On the road bike you ride through turns far much less than you ride in a straight line. Therefore we practice cornering much less, while good cornering is much harder than riding straight ahead :).
Especially in the corners, there’s a lot to gain.
Good cornering is also nice for your buddies in a group ride. If your cornering skills leave much to be desired, you lose a lot of speed, but also need to accelerate much more after the corner. Moreover, your drop of speed may sometimes be unexpected, and you scare your buddies behind you. If you ride through a corner nice and smoothly, you will please the ones behind you.
Cornering in a descent is also to be learned, either consciously or unconsciously.
To peddle or not to peddle?
Have a look when you’re out in a group ride how everybody takes a corner. Unwittingly, most let their speed drop a lot in front of an upcoming corner and stop peddling for too long. There is a better, faster and safer way! Try to learn how long you can keep pedaling.
How do I actually ride a turn on the road bike?
Do practice cornering. Find a car park or a course. And try it out. Which line do you choose? When do you brake and how hard? What is your posture? How long do you keep peddling? What angles can you ride? How do you actually steer? Where do you look? It’s fun to discover what you do and what you don’t do. And thereby your skills will increase.
You can tape a matchbox under the pedals. If you hit the ground, it will be less intense compared to when you do hit the ground with the pedal itself.
By the way, if you tap the pedal to the floor it’s usually without (much) harm. And after a few times you don’t get scared as badly :).
photo / video (to make yet)
Bike agility is very helping for cornering. An exercise in riding skills, for example, is setting your water bottle on the ground while riding, and pick it up again on the next pass.
To ride along a row of water bottles provides a great sense of cornering. These bottles, which you have obviously already put down while riding :), can be put increasingly closer together or further apart. This would provide a different way of improving your riding skills. Steering more from shoulder / bars in short turns and more from the hips / saddle in longer turns. Try it out.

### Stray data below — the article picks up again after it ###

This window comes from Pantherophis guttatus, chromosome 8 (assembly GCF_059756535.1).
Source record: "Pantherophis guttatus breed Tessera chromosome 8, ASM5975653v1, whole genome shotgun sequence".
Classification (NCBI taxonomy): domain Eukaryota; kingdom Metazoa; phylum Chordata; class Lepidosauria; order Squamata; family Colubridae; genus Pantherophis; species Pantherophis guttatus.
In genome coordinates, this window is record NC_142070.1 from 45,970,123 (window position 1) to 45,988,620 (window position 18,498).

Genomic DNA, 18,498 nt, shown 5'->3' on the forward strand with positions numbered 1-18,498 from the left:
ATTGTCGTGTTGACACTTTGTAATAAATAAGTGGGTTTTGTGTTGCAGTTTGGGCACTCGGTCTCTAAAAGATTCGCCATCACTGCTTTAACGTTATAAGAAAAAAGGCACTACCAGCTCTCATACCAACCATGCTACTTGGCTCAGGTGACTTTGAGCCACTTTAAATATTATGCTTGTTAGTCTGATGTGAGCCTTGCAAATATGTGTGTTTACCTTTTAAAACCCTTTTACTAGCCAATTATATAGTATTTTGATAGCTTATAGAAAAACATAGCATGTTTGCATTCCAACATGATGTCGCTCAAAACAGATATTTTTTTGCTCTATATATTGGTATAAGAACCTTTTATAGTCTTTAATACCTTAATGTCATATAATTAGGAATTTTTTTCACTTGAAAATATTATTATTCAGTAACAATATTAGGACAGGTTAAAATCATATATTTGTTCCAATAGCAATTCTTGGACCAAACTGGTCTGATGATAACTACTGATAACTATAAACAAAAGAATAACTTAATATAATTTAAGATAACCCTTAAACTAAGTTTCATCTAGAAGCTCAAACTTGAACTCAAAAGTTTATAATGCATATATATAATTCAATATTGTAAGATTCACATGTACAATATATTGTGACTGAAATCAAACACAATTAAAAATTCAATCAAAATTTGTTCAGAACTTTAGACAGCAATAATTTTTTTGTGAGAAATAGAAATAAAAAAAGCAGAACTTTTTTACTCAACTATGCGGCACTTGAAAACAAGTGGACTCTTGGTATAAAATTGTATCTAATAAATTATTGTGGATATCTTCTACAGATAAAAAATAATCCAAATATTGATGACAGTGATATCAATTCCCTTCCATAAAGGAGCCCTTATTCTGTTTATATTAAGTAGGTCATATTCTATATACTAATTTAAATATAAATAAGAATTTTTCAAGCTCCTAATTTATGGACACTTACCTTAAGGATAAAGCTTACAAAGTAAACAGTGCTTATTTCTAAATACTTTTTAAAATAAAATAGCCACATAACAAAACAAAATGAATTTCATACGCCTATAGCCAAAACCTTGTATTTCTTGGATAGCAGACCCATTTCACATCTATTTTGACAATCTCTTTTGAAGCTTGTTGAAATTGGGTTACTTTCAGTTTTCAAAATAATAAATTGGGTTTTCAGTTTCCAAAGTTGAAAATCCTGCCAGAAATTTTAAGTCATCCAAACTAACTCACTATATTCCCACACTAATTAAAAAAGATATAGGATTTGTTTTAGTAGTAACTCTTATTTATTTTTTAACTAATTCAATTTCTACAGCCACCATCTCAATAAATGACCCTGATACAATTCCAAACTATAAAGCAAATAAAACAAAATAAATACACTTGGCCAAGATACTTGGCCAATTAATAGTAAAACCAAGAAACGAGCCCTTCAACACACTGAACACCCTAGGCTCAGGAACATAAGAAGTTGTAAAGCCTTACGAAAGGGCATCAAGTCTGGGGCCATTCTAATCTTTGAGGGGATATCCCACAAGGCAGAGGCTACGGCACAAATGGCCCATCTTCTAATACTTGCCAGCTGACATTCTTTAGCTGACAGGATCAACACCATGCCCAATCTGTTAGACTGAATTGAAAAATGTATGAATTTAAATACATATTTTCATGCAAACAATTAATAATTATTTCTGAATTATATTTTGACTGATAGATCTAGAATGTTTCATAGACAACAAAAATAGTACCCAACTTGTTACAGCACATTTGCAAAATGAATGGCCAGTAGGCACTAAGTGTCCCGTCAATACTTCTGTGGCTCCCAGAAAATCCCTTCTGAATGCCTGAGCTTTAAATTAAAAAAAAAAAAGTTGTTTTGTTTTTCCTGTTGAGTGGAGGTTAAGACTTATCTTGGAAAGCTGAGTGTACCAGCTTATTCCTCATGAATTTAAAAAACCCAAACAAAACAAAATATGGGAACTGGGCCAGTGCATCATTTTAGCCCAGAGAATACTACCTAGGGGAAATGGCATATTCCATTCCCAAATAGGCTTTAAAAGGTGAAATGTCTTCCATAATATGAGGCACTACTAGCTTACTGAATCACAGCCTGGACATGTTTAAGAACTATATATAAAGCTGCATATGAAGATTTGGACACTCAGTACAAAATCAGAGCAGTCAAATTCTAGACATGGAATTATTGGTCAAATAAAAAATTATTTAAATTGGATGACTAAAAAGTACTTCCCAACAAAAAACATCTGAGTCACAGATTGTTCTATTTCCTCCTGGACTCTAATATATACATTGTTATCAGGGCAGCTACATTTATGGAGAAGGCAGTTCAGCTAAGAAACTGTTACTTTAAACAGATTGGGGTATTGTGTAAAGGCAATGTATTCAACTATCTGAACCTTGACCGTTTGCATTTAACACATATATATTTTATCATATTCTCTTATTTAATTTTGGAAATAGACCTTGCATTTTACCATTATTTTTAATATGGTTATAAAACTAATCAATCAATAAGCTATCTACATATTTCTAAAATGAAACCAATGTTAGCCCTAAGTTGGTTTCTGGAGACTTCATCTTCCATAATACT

See how this rider steers these short turns from his shoulders, the seat remains relatively in the same position, and even in the curve he pushes on the paddles to make extra speed.
Slaloming you can do easily during a ride. On a road or on a bike path with an interrupted center-line. Go slaloming around it. Vary the speed and length of the slalom, for instance take three bars per curve, two bars per curve, and so on. Notice how you make those curves. Do you steer by moving the bars or by shifting your weight? Do you steer with your hips or your shoulders (or both)? Do you move your weight in the forward/backward direction? Do you press your front wheel on the half of the curve? And then again do you move your weight backwards? Do you accelerate? Will there be rhythm in your movements in the successive corners? Move your hands. On the brake levers. Down the drops. Tight along the stem, as in the movie. Then you learn more and more to steer by shifting your weight.
In this longer turns the rider steers by shifting his weight from the hip / saddle.
You can practice this also on a city bike or mountain bike. If you practice on other bikes, you ‘ll notice these react differently when taking curves, and you’ll discover what you actually do. As a result, your cornering skills will improve.
See also the difference in unconscious and conscious learning: Learning
The foregoing is all about examining how you ride your curves and discover what works and what does not work. Of course, there are some tried and tested set of rules about the way you can corner best.